Tuesday, October 21, 2008

Court brings action on homelessness

Coming soon to a park near you - homeless people in tents, under tarps and sheltered by cardboard boxes.
That's the spectre that has people here in the capital in an uproar.
And the court ruling that cleared the way for park camping applies to all the communities across the province, large and small, where homelessness has become a big problem.
Housing Minister Rich Coleman called the decision "ridiculous." Some commentators frothed at the mouth.
But take the time to read the judgment - there's a link at Willcocks.blogspot.com - and it's hard to disagree with B.C. Supreme Court Justice Carol Ross.
She was hearing a case that's dragged on for three years now, due to delays by the city and the province. It challenged campers' 2005 eviction from a Victoria park.
At issue was a city bylaw that barred people from using a tarp, or tent or cardboard as a shelter if they had to sleep outside.
Ross found, based on the evidence in court, that there were some 1,400 homeless people in Victoria - including children. There are 140 permanent shelter spaces, though more are opened when temperatures plummet.
So, inevitably, people are forced to sleep outside. Some might chose to, but many don't.
Sleeping outside without any shelter creates suffering, illness and the risk of death, experts testified.
The charter of rights and freedoms prohibits laws that threaten Canadians' lives or impose suffering, without cause.
So the bylaw is unconstitutional. People, most of whom have nowhere else to sleep, have a right put up a tarp to keep the sleet off them and offer a little warmth.
It's important to note Ross didn't rule people could camp permanently in parks or displace other users. But they had a right to shelter.
I can't see any weak points in the ruling. Sure, some people are homeless by true choice. You can argue they shouldn't have the right to camp in a park when most people don't.
But it's wretched to be homeless. Sleeping outside is cold and scary; shelters are chaotic. You are almost always cold, dirty, sick, hungry and exhausted.
People rarely choose that life. They got knocked down and can't get back up again. They're addicted, or suffer with mental illnesses, or angry. They don't want to be sleeping in an alley, woken up at 7 a.m. by police, too exhausted and filthy to have any hope of sorting things out.
In the capital region, the court heard, 40 per cent of the homeless population were mentally ill; half were addicted to alcohol and other drugs. Since many were both ill and addicted, about 800 people were on the streets dealing with those kinds of problems. It makes them incredibly difficult to house.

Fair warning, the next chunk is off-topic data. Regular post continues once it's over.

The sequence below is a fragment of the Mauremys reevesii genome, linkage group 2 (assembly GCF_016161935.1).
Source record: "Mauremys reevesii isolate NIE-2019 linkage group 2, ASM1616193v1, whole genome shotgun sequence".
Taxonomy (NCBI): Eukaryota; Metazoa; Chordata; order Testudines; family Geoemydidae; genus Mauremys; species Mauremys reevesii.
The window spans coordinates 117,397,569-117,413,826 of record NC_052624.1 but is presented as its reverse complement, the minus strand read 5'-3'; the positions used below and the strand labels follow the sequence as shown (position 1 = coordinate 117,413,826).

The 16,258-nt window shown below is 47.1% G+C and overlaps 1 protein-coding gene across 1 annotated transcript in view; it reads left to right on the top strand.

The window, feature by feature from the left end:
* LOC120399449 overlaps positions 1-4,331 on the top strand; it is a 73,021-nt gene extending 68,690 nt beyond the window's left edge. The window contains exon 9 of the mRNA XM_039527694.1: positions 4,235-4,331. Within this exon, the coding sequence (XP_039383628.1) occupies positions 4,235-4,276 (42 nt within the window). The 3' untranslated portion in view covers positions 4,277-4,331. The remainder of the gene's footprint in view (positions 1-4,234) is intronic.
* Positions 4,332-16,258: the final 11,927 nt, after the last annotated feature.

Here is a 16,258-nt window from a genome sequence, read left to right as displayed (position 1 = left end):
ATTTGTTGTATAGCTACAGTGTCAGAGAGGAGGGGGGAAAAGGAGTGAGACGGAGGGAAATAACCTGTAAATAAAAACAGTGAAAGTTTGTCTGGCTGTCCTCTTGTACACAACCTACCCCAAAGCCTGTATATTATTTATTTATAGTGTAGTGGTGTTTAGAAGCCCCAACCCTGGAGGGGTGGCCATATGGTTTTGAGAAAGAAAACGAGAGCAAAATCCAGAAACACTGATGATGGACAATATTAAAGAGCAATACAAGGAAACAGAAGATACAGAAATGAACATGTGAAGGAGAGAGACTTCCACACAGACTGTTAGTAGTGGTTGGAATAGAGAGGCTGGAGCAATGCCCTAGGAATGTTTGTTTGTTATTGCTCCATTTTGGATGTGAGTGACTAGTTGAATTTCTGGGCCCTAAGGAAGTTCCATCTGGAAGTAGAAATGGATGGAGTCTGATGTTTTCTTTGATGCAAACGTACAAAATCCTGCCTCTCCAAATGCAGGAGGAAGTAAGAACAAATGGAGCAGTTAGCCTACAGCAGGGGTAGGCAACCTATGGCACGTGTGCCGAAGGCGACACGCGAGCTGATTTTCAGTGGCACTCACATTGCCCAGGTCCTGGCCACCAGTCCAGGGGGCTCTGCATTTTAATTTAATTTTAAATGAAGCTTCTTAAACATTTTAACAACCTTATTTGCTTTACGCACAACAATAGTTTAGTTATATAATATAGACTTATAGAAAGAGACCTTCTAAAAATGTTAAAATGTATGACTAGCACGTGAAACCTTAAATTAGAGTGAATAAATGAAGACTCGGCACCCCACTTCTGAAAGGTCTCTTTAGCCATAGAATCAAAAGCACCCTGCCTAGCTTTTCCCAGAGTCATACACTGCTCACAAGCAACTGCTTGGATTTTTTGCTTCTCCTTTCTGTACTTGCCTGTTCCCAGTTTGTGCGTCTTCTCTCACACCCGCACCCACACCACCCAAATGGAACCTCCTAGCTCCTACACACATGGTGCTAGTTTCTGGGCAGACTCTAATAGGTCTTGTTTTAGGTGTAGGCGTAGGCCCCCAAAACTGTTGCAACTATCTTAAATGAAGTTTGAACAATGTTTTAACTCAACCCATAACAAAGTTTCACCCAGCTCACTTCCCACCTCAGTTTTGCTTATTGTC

It's not a question of them not wanting to just buck up and miraculously find a job and an apartment. They really can't do that.
And we haven't found a way to keep them sheltered, safe and out of our way. The institutions that were home to many were closed in past decades, without adequate community supports.
Coleman's basic point was that the court didn't recognize what the government was doing. He trotted out numbers about how much spending had increased since the Liberals took office.
But, as Gordon Campbell said in opposition, you don't measure government effectiveness by how much was spent. You look at results.
In Victoria and most cities around the province, homelessness and the related problems of crime and urban decay have grown worse over the last seven years.
Two days after the ruling, Coleman announced mats would be placed on floors to provide shelter for 45 more people; another 40 spaces of some kind are expected this week.
Until the court ruling, the government was content to have this people sleep outside - and to have them barred from putting up basic shelter.
Footnote: The problems' roots go back well before the Liberals were elected. But the Campbell government has failed to come to grips with the mounting homelessness and addiction issues in communities across the province until things had reached a crisis point not in communities, making the challenge much greater now.

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